Actually, if you didn’t know about the bones, you’d have thought that the clothes had all gotten dumped out of several, very large laundry bags. There was a jumble of mismatched shoes and tightly laced boots, several with splintered leg bones poking from stockinged feet that had rotted—that she could smell, very easily, even in the cold—as if clawing away the laces had been just too much trouble. The clearing was a riot of color and deflated sacks of clothing filled with bones; she even spotted the black tarantula of a toupee and a silver wig of tight, permed curls. A golden puddle of chain nestled in a swath of shimmery black fabric.
Because you can’t eat the jewelry, she thought, a little crazily. The ruby-red frames of a pair of sunglasses stared up from the snow, the right lens broken into a starburst. You can’t eat glasses.
This wasn’t just a clearing.
It was a feeding ground.
And maybe one of several, because now her numbed brain registered more color in the trees to her left, and then farther on to her right again. Each area was marked by more wolf carcasses as well.
Her gaze crawled from the clearing back to the trail. Ahead, she saw a neat pyramid, a crude trailmarker, maybe—the kind normally made of stones.
Only these were not stones.
They were heads.
Some were leathery and very old, the eyes and noses and ears gone, and the tongues. Others were fresher, with nerves worming from their sockets and half-eaten lips clotted with frozen gore.
A few weren’t old at all—were nearly fresh, with blue tongues and noses only slightly gnawed and eyelids that dropped sleepily. But no maggots, no flies—it was too cold; hadn’t she just learned that?
She counted, her gaze slowly ticking from one ruined face to the next. The pyramid was twelve heads long, seven deep at the base, and stood maybe four feet hi—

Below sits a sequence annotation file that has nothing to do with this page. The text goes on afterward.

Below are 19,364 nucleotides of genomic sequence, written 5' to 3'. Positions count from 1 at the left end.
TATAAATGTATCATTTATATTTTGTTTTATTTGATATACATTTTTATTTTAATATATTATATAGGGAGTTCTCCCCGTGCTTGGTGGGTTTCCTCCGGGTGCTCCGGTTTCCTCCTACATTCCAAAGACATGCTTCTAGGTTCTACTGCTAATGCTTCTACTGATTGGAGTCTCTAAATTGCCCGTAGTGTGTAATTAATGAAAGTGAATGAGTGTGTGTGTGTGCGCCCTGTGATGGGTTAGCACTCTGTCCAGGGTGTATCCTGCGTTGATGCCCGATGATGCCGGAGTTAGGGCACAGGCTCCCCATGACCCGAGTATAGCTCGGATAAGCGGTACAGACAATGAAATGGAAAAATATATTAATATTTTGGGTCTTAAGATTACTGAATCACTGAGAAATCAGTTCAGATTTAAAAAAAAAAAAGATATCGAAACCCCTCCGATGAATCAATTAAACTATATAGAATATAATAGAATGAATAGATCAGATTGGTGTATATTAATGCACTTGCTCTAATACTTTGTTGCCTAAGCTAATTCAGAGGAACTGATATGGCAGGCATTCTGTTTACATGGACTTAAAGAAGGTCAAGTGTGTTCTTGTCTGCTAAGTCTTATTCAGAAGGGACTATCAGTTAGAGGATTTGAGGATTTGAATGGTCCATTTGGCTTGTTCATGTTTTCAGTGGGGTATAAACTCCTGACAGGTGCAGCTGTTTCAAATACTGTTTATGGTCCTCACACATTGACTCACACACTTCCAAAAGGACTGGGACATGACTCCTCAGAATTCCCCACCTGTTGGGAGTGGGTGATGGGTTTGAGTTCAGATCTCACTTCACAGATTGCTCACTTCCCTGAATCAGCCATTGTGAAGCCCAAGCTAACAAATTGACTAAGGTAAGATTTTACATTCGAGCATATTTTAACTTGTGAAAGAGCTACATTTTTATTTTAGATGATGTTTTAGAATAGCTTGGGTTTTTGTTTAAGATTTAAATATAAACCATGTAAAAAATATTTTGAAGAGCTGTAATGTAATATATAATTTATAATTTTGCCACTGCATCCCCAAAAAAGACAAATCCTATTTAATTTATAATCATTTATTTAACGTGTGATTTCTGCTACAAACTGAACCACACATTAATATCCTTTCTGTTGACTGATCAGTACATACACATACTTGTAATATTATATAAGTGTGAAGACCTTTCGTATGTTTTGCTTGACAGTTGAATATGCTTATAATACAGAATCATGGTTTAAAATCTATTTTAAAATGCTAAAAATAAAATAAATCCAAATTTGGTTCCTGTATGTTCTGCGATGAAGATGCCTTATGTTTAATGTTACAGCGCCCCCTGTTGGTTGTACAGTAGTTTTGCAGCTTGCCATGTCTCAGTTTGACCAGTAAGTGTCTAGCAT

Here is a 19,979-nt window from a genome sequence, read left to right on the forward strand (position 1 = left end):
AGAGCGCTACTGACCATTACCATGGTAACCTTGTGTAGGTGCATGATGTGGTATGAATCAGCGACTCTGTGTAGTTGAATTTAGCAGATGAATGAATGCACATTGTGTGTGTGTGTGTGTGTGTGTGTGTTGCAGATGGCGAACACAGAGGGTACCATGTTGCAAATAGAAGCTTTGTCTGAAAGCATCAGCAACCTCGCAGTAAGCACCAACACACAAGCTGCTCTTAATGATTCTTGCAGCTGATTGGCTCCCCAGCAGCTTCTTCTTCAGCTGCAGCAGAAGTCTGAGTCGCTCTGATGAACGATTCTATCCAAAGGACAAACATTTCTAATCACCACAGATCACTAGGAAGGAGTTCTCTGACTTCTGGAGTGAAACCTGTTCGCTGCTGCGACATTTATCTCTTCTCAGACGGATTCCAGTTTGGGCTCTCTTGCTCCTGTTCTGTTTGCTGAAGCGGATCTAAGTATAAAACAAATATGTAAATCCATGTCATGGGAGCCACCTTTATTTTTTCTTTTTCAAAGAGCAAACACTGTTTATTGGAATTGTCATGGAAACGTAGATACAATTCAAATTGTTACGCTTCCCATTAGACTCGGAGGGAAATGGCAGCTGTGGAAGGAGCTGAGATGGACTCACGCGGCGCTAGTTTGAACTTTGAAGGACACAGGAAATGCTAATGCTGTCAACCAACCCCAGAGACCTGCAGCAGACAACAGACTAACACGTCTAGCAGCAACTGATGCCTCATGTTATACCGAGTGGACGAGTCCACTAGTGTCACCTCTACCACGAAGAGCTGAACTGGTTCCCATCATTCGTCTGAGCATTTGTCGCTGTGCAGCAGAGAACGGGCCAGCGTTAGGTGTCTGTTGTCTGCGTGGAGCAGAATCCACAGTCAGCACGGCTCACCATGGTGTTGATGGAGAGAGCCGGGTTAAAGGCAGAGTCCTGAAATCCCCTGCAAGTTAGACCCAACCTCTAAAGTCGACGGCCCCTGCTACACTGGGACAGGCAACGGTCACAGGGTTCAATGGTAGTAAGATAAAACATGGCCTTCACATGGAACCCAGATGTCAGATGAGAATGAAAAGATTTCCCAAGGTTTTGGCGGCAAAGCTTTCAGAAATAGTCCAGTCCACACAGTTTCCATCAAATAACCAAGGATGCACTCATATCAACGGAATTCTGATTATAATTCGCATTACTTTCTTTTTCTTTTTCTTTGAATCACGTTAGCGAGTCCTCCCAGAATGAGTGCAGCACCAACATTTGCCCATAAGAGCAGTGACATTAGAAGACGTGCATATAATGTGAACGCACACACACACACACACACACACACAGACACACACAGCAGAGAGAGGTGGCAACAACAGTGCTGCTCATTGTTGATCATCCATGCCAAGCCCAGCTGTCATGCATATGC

Her breath died in her chest. She went completely and utterly still.
She couldn’t tear her eyes away.
No, please, it can’t be him.
It took all her will to blink, and then blink again—as if her mind was a camera and she could somehow unsnap that picture so the image she’d just captured would be erased.
But no. Nothing changed.
Harlan was there: second row down, three heads from the left. She could never forget that face, or those teeth.
Her stomach seized. A flood of incredibly vile, intensely bitter liquid rushed from her mouth to spatter and steam in the snow. Her knees unhinged, and then she was sagging, the rifle sinking into the snow as the vomit roared from her mouth. She threw up until her stomach was empty, and then she hung there, groveling in ruined snow, gasping, her nose full of the stink of her own vomit—
And then a fresh wave rolled over her, a stench of something sick and dead that had sweltered and decayed beneath a hot summer sun.
A bloom of black horror squeezed her lungs and choked off her breath, and she finally understood why Jess had talked about Isaac—and sacrifice.
Maybe they had been watching. Maybe they had even enjoyed what they saw. But more likely, they came here out of habit, hunters following the likely path of good game—knowing where to find their next meal.
There were five: three boys, two girls. They wore parkas and boots and gloves. One boy and one girl wore skins, the animal fur pulled down so their eyes peered from a wolf’s face.
And they all had weapons. One girl and two of the boys, including Wolf Boy, had rifles. The third boy, maybe a middle-schooler once, had a Beretta, which would be much easier for a young boy with small hands.
The only one without a gun was Wolf Girl, who held a corn knife instead. The blade—very long and very sharp—was stained with rust spiders of dried blood.
And there was one more thing, one last detail that made these kids so very different.
These Changed weren’t clean, but they weren’t filthy either.
They looked, in fact, very well fed.
The truth hit her like a hammer.
Rule wasn’t fighting them.
Rule was feeding them.